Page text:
• 2Department of Neurology, Kaiser Permanente, Los Angeles, California
  • 3Department of Neurology, Cleveland Clinic Health Foundation, Cleveland, Ohio
  • 4Department of Neurology, Ohio Health Methodist Riverside Hospital, Columbus
  • 5Department of Neurology, University of Tennessee, Memphis
  • 6Department of Neurology, University of Kansas Medical Center, Kansas City
  • 7Department of Neurology, Texas Stroke Institute, Plano
  • 8Department of Neurology, WellStar Hospital, Marietta, Georgia
  • 9Department of Neurology, Saint Louis University Hospital, Saint Louis, Missouri
  • 10Department of Neurosurgery, University of Texas Health Science Center, Houston
  • 11Department of Neurology, Tulane University, New Orleans, Louisiana
 

Copyright 2016 American Medical Association. All Rights Reserved. Applicable FARS/DFARS Restrictions Apply to Government Use.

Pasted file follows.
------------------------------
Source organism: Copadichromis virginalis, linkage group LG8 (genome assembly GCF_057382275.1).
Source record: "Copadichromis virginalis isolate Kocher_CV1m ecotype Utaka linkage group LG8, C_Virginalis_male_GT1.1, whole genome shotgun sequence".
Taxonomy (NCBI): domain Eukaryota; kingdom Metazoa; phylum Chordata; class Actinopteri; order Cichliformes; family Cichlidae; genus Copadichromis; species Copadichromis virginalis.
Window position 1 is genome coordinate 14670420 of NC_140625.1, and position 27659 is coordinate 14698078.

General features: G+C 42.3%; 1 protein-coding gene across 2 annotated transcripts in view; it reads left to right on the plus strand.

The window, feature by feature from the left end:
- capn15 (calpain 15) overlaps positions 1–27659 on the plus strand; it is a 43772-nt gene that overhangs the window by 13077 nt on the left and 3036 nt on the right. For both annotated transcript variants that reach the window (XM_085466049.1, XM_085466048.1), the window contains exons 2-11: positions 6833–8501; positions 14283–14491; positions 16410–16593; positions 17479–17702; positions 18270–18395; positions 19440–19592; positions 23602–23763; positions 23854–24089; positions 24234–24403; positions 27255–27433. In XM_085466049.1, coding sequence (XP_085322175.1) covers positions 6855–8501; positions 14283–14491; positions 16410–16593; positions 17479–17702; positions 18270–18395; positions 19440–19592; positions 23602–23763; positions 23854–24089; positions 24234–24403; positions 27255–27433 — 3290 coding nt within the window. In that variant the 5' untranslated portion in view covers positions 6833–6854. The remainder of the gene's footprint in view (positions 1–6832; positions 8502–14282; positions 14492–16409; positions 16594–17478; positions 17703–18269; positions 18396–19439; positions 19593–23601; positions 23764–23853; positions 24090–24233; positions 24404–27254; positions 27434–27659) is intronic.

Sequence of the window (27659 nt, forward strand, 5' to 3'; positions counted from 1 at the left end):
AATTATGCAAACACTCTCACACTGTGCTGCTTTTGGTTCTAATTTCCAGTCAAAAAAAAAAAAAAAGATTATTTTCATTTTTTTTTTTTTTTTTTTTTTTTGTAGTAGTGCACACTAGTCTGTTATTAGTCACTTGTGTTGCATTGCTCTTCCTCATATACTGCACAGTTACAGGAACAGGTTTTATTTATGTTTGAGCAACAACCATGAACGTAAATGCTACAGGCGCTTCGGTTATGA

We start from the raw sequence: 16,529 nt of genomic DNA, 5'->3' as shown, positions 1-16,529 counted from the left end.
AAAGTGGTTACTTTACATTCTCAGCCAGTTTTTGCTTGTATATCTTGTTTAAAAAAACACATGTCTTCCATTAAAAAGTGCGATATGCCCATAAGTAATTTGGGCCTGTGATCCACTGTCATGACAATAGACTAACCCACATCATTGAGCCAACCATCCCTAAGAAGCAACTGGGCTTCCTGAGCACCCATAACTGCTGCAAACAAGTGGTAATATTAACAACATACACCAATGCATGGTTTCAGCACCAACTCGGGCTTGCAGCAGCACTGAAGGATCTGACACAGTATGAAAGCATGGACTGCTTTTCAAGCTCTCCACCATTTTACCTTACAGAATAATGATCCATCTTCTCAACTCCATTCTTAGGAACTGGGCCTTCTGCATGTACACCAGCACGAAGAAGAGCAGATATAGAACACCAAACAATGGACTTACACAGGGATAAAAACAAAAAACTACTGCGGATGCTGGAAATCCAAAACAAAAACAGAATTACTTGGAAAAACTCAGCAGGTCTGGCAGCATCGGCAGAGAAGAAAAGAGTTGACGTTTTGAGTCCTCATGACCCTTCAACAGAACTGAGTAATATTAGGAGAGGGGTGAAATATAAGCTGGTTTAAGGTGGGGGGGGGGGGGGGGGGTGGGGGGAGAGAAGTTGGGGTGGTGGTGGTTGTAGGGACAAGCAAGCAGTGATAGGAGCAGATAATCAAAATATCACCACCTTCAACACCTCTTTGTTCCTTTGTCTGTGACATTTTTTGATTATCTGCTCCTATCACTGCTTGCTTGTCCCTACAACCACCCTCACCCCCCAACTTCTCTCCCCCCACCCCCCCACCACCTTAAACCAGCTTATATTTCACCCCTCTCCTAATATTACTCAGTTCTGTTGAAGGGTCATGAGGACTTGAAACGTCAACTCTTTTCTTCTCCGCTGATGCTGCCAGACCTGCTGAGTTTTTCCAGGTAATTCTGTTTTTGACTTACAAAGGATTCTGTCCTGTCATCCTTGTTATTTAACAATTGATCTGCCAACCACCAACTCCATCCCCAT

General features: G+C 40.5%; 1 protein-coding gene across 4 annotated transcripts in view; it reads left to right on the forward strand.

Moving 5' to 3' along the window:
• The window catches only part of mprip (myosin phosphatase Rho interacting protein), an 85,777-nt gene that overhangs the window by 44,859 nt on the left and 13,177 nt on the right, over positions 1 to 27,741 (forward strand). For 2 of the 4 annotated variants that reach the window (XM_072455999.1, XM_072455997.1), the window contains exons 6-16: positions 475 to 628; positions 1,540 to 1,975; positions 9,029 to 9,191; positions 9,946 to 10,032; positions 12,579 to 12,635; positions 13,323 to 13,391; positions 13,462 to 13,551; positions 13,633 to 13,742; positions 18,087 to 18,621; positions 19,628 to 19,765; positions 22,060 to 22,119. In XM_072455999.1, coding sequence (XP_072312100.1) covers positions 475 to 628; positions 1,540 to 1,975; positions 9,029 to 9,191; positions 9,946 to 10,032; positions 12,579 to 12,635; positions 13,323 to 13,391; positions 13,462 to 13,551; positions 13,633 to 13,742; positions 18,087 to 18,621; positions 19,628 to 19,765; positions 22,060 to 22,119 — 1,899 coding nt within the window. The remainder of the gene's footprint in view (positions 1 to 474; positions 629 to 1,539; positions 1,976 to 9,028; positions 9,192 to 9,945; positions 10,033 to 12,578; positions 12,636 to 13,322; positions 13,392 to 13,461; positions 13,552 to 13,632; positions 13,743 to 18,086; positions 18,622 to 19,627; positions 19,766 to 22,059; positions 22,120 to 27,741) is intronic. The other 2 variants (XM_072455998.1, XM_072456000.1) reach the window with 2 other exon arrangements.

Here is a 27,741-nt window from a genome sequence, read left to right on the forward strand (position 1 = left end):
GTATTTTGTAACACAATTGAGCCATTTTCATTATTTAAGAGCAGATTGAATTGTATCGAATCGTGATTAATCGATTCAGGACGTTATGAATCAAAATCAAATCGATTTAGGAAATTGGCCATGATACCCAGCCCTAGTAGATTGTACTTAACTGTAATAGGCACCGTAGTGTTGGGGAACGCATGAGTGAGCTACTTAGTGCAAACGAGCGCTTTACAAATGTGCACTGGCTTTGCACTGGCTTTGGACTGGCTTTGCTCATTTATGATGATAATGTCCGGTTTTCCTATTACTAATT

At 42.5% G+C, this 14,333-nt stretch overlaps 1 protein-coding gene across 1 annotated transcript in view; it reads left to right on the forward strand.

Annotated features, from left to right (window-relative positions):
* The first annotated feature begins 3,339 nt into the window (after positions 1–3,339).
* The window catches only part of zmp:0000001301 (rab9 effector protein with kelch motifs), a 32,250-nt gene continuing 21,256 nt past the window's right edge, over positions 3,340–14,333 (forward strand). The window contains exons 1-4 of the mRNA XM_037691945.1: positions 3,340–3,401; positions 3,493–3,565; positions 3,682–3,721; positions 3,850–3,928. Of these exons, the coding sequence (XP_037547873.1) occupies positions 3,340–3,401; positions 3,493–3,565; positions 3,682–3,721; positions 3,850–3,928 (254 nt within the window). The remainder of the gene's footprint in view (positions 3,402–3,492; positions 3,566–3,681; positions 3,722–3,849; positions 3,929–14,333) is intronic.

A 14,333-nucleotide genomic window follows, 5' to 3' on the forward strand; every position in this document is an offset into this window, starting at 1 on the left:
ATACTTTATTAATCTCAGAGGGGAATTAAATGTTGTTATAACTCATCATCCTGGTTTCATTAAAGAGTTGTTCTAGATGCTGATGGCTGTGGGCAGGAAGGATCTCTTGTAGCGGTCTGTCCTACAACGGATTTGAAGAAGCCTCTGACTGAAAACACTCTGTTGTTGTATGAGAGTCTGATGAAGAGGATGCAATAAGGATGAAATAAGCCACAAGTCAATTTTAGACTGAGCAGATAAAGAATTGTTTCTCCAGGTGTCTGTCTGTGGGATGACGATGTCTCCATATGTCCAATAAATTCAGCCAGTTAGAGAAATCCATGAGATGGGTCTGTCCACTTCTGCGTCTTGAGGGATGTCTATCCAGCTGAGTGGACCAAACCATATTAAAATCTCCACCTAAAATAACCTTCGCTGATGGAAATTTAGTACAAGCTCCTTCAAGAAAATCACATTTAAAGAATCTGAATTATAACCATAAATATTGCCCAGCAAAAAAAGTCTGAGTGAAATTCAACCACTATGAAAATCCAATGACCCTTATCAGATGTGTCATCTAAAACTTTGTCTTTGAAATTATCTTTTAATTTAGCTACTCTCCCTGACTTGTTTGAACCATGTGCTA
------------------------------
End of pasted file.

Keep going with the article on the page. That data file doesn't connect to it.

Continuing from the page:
JAMA Neurol. 2016;73(11):1291-1296. doi:10.1001/jamaneurol.2016.2773
Key Points

Question  Is endovascular therapy (EVT) superior to best medical management of occlusions of the second (M2) segment of the middle cerebral artery?

Findings  In this retrospective pooled analysis of 522 patients, higher proportions of patients treated with EVT achieved good clinical outcomes measured as independence at 90 days (62.8%) than did those treated with best medical management (35.4%), a statistically significant difference.

Meaning  Endovascular therapy is effective and may be superior to best medical management in occlusions of the M2 segment of the middle cerebral artery.

Abstract

Importance  Randomized clinical trials have shown the superiority of endovascular therapy (EVT) compared with best medical management for acute ischemic strokes with large vessel occlusion (LVO) in the anterior circulation. However, of 1287 patients enrolled in 5 trials, 94 with isolated second (M2) segment occlusions were randomized and 51 of these received EVT, thereby limiting evidence for treating isolated M2 segment occlusions as reflected in American Heart Association guidelines.

Objective  To evaluate EVT safety and effectiveness in M2 occlusions in a cohort of patients with acute ischemic stroke.